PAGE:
## Wayne State harmonic analysis conference – and: don’t believe everything you read on the arXiv!

### November 16, 2009

I was at Wayne State this weekend. I agreed to fill in for someone at the last minute, and I used these slides. They might not be totally self-explanatory, but you can look at them if you’d like.

It also contains a recent discovery that **the exponent of 1/8 is mistaken.** I found a mistake in the computation of the exponent. Before, it was thought that it only depended on 3 or 4 things, but now it seems that it depends on 8 or 12 things running through the whole paper in technical places and depending on several different constants. I ran the numbers a few times and didn’t get the same exponent twice, but I was getting things between 1/88 and 1/92; **let’s call it 1/100.** There will be a new version, either in the arXiv or submitted to a journal directly which addresses this update.

## Mistakes in the arXiv? Say it isn’t so!

### November 5, 2009

So there are some small errors in v.1 of the recent paper. I will probably find even more later. They are typographical rather than substantial, and maybe one or two places could use a few more words. Perhaps these typographical problems are of no consequence to an author trying to read it, but it may be a real hurdle for an uninitiated reader trying to make sense of it line by line. Hopefully we’ll fix a few things soon and either release it v2 or put it all in another version we’ll try to get published. If something in v1 looks like a misprint but you’re not sure, let me know.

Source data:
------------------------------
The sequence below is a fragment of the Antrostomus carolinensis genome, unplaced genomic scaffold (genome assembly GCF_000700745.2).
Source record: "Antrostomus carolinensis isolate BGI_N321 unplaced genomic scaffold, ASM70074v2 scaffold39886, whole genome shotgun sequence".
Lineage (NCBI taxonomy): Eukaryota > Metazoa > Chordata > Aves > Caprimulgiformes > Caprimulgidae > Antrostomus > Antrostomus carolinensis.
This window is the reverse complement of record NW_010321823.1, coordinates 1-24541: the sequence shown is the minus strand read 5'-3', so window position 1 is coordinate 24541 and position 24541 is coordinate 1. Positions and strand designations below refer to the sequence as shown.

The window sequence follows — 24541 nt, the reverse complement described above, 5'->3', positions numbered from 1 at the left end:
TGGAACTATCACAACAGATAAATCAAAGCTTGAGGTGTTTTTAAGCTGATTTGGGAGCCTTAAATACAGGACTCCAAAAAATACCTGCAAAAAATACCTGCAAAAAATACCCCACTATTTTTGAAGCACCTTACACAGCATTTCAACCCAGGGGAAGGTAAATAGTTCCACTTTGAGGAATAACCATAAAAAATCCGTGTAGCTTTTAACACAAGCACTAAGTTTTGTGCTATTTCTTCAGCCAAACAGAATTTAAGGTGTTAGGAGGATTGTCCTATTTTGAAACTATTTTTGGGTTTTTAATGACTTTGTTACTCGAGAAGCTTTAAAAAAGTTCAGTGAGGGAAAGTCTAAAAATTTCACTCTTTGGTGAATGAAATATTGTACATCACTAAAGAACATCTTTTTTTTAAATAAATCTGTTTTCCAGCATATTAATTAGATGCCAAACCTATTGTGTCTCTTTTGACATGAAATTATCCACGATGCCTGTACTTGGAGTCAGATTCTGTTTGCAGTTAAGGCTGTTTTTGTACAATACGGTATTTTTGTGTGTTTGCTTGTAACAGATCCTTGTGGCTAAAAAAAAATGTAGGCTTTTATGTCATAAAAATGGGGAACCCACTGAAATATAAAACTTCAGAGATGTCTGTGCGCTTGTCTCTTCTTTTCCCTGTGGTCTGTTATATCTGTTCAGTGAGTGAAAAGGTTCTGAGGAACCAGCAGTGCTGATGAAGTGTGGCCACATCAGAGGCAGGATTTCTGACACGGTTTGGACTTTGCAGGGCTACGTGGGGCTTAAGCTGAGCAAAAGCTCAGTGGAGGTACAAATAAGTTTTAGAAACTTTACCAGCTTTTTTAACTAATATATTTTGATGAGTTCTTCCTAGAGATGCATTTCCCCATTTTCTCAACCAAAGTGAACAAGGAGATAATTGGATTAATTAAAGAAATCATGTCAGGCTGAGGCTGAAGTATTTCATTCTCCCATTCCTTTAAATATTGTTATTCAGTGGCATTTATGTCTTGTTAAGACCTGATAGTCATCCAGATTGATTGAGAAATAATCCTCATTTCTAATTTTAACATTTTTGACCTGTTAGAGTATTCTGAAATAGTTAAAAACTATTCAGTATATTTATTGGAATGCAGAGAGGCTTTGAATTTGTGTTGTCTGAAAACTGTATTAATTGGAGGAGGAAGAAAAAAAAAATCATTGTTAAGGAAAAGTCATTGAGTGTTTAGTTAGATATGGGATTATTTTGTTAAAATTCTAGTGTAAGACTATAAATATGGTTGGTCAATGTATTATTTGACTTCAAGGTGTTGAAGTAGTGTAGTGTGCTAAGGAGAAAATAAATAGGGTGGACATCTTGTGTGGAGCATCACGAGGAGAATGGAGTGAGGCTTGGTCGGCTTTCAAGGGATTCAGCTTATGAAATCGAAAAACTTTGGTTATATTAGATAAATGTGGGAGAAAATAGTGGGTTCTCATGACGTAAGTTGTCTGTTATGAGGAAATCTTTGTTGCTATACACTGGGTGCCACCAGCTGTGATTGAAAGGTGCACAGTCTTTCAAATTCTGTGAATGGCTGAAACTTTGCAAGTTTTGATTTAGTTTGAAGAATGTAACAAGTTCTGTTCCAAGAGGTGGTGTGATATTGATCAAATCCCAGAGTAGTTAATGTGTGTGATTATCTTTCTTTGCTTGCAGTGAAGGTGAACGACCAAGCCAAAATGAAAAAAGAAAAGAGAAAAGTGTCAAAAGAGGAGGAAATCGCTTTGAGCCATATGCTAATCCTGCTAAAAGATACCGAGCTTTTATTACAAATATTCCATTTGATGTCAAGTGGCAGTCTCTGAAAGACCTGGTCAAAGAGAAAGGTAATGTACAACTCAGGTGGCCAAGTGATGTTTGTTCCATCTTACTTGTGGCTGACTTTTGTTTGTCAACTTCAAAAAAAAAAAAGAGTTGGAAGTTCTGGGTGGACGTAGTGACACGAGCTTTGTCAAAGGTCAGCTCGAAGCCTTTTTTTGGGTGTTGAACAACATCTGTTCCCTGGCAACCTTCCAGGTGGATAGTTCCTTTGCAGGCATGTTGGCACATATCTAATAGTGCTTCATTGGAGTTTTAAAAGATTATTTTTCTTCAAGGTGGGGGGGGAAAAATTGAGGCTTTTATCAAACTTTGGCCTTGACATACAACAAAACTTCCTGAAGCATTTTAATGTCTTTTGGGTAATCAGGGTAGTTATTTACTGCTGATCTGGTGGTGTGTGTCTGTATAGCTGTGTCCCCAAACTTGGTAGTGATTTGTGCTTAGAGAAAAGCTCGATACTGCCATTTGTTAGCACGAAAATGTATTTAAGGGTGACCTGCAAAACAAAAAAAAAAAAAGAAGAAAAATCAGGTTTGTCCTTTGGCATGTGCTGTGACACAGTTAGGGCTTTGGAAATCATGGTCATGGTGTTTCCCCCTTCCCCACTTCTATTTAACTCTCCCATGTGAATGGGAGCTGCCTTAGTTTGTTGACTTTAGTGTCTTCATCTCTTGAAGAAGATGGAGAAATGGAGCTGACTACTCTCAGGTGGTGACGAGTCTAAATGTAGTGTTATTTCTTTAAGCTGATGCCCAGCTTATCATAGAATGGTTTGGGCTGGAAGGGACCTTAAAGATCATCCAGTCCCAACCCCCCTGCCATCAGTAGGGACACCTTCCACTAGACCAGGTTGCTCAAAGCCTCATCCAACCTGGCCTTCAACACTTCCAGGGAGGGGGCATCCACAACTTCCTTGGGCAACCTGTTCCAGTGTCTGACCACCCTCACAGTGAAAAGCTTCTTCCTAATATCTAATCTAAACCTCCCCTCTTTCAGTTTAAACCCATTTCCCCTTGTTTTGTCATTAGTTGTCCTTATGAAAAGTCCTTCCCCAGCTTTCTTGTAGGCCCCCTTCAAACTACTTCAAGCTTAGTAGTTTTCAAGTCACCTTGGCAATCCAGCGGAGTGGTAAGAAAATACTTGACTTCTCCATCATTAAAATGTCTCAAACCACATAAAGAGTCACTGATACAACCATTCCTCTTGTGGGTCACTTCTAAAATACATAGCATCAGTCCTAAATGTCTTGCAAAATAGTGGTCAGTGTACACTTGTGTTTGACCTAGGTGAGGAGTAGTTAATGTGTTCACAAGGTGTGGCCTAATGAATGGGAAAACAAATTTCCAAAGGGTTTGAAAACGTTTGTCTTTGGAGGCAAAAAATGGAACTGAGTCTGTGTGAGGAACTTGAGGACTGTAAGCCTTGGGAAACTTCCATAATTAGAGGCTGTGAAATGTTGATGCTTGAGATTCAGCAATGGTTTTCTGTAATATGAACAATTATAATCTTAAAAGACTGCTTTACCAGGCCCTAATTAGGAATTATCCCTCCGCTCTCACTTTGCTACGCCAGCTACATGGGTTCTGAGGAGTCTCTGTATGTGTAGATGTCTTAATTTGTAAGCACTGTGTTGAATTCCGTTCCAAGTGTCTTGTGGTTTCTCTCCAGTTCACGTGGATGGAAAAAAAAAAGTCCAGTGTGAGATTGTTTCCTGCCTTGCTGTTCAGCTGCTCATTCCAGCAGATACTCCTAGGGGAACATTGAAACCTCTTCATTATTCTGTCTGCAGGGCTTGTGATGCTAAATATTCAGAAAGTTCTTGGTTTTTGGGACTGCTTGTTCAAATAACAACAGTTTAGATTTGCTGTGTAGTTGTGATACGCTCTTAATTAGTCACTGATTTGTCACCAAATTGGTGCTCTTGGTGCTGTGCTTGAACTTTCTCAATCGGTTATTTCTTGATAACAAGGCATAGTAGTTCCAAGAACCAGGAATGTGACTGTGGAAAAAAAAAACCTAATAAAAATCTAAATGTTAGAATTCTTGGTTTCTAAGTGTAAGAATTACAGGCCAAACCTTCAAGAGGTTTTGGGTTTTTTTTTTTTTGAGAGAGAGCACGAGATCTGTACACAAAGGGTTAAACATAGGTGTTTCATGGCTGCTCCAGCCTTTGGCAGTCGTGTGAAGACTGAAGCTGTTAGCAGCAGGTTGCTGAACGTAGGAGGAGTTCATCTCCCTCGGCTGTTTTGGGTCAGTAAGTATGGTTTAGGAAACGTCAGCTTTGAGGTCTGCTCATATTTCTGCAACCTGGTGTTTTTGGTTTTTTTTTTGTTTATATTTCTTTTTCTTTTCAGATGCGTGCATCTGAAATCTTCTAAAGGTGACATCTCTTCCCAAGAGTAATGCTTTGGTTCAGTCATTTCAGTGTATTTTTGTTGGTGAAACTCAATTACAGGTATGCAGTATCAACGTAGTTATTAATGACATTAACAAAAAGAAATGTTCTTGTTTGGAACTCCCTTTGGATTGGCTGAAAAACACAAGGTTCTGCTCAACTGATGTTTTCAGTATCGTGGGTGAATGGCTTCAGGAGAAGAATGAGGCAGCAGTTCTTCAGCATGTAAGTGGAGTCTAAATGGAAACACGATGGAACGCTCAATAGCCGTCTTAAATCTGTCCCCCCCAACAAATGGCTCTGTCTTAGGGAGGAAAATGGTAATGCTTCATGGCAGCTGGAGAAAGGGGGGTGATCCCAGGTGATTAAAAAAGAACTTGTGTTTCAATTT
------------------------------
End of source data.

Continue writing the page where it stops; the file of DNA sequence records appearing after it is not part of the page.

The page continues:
Our new, improved paper is online now. Not only is the estimate much sharper thanks to one nice little lemma using Hardy space theory and another using something we call “analytic tiling”*, but you may even be able to read this one.

A 3^{-n}-neighborhood of a 1-dimensional Sierpinski gasket decays in Buffon needle probability at least as fast as C/{n^p}.

* – “Analytic tiling” is essentially our fancy name for the observation that if three unit complex numbers sum to 0, they form an equilateral triangle, and therefore, their third powers sum to a number of size 3. The name is motivated by the role tiling played in Laba and Zhai’s paper on product Cantor sets.